Internals, Testing Methodology and System Setup
You guys know how I love taking voiding warranties. Let's start with the HHHL version:
The heatsink is tricky to remove from these without damage, so leave this one to the professionals and don't risk breaking yours. Here's the back side of all components:
With the lid lifted we find the very same 18-channel NVMe-capable controller present in the Intel SSD DC P3700. The only real differences here are a few (2) flash packages are not present as this consumer device comes with less necessary over provisioning than the enterprise specific part.
Moving on, let's lift the lid on the 2.5" model:
To fit so many components into such a small form factor, Intel had to stack two PCBs into a thicker housing. Both sides of the housing are used as head spreading / sinking surfaces, with thermal pads installed as appropriate.
With everything removed (and unfolded), we can see just how much was squeezed into this package.
Note the same controller and DRAM is present on this variant – just rearranged to fit. The only different component we could easily see was the power loss capacitor, which is of equivalent capacitance to the pair installed on the HHHL edition.
To repeat what we said back in the P3700 article, NVMe is a new protocol that replaces the dated AHCI stack. Similar to how Directx 12 reduces CPU overhead for graphics calls, NVMe reduces CPU overhead for storage IO calls. This is necessary in order to get SSD performance past the limits of the older protocol. Without it, SSDs capable of high IOPS would also require many CPU cores fully saturated to support them. NVMe eases that bottleneck, along with some great bonuses in the form of reduced latency oer IO.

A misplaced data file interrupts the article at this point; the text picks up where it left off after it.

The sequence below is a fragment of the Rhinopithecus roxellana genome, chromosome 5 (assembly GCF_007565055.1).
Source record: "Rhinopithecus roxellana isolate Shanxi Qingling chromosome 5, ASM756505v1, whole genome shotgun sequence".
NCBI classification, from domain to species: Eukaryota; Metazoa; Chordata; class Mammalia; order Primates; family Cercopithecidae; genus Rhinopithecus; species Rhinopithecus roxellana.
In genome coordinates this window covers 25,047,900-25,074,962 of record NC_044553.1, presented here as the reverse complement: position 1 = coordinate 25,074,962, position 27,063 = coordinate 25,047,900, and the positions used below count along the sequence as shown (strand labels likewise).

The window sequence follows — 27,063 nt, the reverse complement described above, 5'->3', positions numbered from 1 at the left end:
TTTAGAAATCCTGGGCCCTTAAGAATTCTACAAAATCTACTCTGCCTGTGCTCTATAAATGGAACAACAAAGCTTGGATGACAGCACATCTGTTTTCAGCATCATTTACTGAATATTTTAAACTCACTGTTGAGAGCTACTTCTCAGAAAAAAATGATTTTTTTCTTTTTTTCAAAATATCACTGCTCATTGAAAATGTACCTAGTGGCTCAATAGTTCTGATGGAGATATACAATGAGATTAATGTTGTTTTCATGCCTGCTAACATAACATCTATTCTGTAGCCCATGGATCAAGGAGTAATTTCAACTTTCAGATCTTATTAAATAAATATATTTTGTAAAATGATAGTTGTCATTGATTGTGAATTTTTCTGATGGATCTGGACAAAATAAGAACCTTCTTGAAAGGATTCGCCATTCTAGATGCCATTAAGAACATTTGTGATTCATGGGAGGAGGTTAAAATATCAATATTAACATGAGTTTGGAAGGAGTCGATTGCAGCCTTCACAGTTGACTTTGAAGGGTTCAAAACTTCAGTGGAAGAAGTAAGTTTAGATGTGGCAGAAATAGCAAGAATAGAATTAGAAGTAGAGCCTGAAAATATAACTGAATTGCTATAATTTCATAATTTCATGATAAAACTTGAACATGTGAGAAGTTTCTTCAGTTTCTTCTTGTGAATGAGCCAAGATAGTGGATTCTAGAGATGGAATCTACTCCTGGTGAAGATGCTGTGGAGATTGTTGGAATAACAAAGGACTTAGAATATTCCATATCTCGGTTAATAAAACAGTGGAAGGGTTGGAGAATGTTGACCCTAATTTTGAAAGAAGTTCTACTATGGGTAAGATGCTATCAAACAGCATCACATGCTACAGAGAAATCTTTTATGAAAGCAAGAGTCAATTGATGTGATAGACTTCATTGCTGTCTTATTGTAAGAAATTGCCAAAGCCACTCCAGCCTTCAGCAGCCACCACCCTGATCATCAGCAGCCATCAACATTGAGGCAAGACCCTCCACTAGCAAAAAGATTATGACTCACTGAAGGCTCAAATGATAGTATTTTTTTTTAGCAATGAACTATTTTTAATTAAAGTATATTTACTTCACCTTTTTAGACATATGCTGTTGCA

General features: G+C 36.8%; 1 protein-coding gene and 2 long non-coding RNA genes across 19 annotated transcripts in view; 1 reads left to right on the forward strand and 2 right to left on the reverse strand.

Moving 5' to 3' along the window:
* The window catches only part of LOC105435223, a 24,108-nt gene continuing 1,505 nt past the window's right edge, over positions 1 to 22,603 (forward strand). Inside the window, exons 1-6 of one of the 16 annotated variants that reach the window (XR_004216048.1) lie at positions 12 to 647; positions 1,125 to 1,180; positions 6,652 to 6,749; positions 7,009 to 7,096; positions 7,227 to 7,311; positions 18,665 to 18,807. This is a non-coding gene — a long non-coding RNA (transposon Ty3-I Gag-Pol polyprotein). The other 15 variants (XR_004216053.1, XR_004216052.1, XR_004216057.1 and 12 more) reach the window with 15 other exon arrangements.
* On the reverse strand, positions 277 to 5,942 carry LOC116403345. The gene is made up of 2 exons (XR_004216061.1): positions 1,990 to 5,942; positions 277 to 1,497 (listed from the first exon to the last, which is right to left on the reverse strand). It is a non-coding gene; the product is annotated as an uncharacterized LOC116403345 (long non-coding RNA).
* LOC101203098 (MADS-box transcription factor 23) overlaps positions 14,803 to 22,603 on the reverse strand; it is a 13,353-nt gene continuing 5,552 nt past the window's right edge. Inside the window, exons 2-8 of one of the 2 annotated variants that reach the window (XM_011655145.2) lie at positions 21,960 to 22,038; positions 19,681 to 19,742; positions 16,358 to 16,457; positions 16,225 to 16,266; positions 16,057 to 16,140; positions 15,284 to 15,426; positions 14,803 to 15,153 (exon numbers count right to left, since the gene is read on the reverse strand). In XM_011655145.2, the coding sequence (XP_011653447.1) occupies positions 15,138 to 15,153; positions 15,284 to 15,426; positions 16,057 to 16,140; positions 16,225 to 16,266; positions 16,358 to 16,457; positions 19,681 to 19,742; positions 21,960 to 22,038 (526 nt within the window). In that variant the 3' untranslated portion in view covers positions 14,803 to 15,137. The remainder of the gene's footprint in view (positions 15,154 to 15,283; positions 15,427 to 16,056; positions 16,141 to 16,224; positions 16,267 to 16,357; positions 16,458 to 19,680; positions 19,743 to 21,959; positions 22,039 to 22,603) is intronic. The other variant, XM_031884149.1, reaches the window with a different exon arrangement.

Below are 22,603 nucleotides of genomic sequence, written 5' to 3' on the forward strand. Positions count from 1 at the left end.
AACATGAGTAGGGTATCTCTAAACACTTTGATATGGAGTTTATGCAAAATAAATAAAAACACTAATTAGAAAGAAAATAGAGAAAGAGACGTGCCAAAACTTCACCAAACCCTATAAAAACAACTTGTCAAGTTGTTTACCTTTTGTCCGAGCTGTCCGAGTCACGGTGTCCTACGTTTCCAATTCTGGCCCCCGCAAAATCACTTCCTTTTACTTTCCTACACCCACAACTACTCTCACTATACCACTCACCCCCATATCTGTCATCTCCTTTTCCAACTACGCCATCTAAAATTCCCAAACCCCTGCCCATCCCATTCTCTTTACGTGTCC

Our tests are a mix of synthetic and real-world benchmarks. IOMeter, HDTach, HDTune, Yapt and our custom File Copy test round out the selection to cover just about all bases. If you have any questions about our tests just drop into the Storage Forum and we'll help you out!
Test System Setup
We have several storage testbeds. A newer ASUS P8Z77-V Pro/Thunderbolt and an ASUS Z87-PRO. Variance between both boards has been deemed negligible when testing SATA devices. Future PCIe and SATA device testing, including this review, will take place on a new ASUS Sabertooth X99, which comes equipped with USB 3.1, M.2, and can also handle SFF-8639 devices with the proper adapter.
PC Perspective would like to thank Intel, ASUS, Corsair, Kingston, and EVGA for supplying some of the components of our test rigs.
|Hard Drive Test System Setup|
|CPU||Intel Core i7 5820K @ 4.125 GHz|
|Motherboard||ASUS Sabertooth X99|
|Memory||16GB Micron DDR4 @ 3333|
|Hard Drive||G.Skill 32GB SLC SSD|
|Video Card||EVGA GeForce GTX 750|
|Video Drivers||GeForce Game Ready Driver 347.88|
|Power Supply||Corsair CMPSU-650TX|
|Operating System||Windows 8.1 Pro X64 (update)|
- PCPer File Copy Test